San Francisco Opera's current production of Puccini's La Fanciulla Del West ("The Girl of the Golden West") is a surprising success. Don't let SFO's sophomoric and moronic marketing of this as "The Original Spaghetti Western" put you off- there is some operatic gold being mined in this production, courtesy of a strong cast, well-designed sets by Maurizio Balo (this is a co-production with Teatro Massimo Palermo and Opera Royal de Wallonie) and superb conducting of the SFO orchestra under music director Nicola Luisotti. It also doesn't hurt that although Fanciulla is the least-performed of any of the composers major works, it just may be his richest score. It doesn't have any show-stopping arias like those found in Tosca, Boheme, Butterfly or Turandot, but musically, this is Puccini at his best and Luisotti led the orchestra through a flawless performance of the score.

Onstage things were pretty fine as well. Act 1 opens with a tavern called the Polka being assembled onstage while various miners mill about singing this and that and it's all fine and good though on this particular night I thought the chorus was weak and a bit of a hash. Deborah Voigt, singing the role for the first time, enters by firing a pistol three times and with her white-blonde wig and red leather get-up, immediately becomes the beating heart of the show. I'll admit to being a Voigt partisan and while I may not want to watch her as Salome at this point in her career, I'd happily listen to her anytime. The constant chatter about the quality of her voice over the last few years is just annoying to me. Voigt can still sing- and she sings very well. She's also one of the better actresses appearing on opera stages. Minnie suits her- Voigt has a tremendous personal warmth when you meet her that is genuine and this role calls for that same warmth to make it believable. The score doesn't give Minnie any big arias even though she's the central character, odd for Puccini, but in place of that are three acts of melodic beauty which Voigt executes with clarity and precision.

Salvatore Licitra, making his first appearance with SFO (finally!) has also taken a beating since bursting into the opera world's consciousness when he filled in for Pavarotti at the Met a few years back and hit it out of the park. This was my first time hearing him and he sounds like an Italian singer should- which is to say he reminded me of a younger Pavarotti, something one doesn't encounter much these days. He has a rich, full voice and his performance was vocally magnificent as bad boy Dick Johnson.

Oddly however, he and Voigt have zero chemistry together onstage and this becomes a distraction by the end, where they ride off into the sunset together while holding hands at the greatest distance possible. I can't believe this is called for by stage director Lorenzo Mariani, so if anyone has any backstage dirt on this, feel free to leave it in the comments.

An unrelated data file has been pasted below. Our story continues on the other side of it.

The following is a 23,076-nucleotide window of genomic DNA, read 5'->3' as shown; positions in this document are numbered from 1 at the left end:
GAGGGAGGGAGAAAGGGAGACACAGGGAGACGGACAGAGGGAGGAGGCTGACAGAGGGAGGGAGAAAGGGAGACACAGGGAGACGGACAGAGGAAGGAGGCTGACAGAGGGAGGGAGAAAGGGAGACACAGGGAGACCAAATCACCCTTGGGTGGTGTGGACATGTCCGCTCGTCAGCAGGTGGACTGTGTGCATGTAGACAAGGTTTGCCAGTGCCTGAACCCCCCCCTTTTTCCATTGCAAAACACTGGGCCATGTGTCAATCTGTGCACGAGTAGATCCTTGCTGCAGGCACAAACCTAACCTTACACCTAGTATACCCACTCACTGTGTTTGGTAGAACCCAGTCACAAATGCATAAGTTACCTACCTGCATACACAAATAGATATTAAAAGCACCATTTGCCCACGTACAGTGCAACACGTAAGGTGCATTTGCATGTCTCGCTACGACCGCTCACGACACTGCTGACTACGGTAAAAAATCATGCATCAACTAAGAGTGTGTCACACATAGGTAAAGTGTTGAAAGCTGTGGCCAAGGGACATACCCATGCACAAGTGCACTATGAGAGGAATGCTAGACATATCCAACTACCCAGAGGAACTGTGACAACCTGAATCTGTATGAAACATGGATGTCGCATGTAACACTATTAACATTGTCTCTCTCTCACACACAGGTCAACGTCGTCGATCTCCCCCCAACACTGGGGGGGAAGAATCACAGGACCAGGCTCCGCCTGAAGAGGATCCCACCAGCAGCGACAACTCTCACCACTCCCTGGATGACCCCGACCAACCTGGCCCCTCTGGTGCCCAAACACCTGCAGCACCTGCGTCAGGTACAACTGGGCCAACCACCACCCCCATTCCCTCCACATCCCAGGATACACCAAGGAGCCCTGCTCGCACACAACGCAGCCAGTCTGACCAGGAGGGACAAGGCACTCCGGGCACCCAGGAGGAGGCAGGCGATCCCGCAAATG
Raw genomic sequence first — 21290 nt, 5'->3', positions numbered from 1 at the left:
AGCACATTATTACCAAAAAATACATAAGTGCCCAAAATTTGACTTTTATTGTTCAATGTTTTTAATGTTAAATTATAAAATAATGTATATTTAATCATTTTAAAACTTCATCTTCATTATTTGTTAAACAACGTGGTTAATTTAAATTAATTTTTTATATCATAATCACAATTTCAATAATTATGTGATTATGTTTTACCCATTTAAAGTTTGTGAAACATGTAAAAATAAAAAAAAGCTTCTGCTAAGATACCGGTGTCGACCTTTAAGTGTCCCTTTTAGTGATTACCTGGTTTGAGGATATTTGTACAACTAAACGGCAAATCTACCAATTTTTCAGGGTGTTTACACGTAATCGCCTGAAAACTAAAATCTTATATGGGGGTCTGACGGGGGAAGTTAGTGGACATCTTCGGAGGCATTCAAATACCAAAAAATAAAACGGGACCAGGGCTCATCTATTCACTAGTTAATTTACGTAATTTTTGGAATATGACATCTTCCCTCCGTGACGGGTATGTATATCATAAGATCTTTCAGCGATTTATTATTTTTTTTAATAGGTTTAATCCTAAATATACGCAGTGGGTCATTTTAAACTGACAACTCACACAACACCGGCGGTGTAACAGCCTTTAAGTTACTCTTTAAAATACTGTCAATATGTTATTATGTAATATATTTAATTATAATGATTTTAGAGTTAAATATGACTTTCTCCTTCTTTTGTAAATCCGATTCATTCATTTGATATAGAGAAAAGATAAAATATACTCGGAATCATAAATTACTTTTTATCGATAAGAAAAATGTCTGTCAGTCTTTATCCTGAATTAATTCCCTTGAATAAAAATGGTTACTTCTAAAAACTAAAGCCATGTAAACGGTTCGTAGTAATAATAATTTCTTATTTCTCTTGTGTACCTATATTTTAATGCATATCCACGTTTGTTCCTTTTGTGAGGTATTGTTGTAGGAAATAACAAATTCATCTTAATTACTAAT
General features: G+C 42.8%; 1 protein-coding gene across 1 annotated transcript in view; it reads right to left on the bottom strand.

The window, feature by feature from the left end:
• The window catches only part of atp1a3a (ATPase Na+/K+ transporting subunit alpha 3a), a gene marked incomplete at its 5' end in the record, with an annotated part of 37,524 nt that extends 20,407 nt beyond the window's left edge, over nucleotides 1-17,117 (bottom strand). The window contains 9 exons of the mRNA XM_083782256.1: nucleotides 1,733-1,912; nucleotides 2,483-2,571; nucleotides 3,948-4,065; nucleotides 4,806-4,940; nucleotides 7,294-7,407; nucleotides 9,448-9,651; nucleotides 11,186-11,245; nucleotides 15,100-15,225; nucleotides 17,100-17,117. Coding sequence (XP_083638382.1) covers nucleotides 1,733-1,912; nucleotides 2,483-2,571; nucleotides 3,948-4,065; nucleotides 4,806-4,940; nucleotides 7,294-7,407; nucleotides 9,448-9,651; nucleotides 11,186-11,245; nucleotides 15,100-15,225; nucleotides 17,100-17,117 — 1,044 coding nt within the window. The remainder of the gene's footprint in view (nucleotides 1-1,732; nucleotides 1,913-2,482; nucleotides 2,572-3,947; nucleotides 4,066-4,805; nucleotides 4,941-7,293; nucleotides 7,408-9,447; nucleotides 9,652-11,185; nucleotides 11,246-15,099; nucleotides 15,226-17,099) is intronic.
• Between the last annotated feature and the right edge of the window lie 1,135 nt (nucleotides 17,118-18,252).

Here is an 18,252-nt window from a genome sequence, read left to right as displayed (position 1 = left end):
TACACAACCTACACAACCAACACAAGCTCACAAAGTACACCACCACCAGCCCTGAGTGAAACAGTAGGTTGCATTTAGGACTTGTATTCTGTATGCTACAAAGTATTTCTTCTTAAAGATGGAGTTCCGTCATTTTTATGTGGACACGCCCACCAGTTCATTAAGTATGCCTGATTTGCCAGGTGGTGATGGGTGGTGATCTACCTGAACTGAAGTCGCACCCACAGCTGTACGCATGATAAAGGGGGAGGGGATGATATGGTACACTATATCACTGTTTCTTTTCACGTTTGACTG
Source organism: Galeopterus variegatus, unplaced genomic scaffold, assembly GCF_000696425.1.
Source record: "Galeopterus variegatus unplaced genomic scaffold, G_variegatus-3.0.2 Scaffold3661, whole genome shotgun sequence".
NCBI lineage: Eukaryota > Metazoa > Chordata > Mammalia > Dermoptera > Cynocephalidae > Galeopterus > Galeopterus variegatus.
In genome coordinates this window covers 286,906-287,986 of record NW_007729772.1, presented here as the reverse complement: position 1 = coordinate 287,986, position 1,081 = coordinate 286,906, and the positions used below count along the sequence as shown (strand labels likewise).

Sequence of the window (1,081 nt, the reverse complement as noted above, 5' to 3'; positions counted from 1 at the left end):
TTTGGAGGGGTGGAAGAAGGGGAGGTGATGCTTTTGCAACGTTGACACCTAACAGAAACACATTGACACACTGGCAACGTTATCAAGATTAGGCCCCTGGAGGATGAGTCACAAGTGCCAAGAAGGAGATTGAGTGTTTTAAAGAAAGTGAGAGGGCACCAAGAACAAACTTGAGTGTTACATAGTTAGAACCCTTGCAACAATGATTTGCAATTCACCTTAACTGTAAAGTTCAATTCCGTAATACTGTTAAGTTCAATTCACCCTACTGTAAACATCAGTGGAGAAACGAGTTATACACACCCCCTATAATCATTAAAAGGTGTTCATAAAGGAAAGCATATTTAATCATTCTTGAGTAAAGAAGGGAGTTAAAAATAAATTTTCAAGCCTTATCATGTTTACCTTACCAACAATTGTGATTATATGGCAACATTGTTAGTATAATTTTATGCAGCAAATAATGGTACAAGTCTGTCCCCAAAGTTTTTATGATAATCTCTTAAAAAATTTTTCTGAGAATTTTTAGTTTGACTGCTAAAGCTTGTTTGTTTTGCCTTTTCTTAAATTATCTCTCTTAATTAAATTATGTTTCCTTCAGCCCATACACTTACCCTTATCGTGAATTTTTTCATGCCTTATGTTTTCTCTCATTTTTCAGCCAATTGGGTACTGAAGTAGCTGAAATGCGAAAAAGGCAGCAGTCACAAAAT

Roberto Frontali fared less well as Sheriff Jack Vance but not because he couldn't sing well, which he can- he just doesn't look comfortable with the role. This may or may not be his fault as the Sheriff's role isn't quite rendered correctly in the libretto. He's not a bad guy, but he is a jerk, and as the third side of a love-triangle it just doesn't work.
The supporting roles were well-sung, with two singers making notable impressions: first, Timothy Mix's Sonora was a tremendous success. This is his first time at SFO and he'll be back again in the fall in Cyrano, which I'm sitting on the fence about seeing. I hope Gockley has the good sense to bring him back regularly.
Second, although she only sings for about a minute and a half, current Adler fellow Maya Lahyani's voice filled the house and is quite impressive for such a young singer at this point in her career. As I mentioned previously, I think she has the goods to be the next Netrebko. I know, that's complete hyperbole, but when she's famous ala Netrebko maybe she'll remember I was an early advocate for her and she'll get me really good seats for her inevitable Met debut and an interview for this blog. I really, really want to see her as Carmen.
A last note on the horse: I was disappointed the horse was led by two handlers when it makes its entrance. It kills the effect and makes it a bit of silly staging. And unfortunately, the horse didn't live up to its name.
See this one and listen closely- it's well worth it.
Production photos by Cory Weaver, lifted from SFO's website.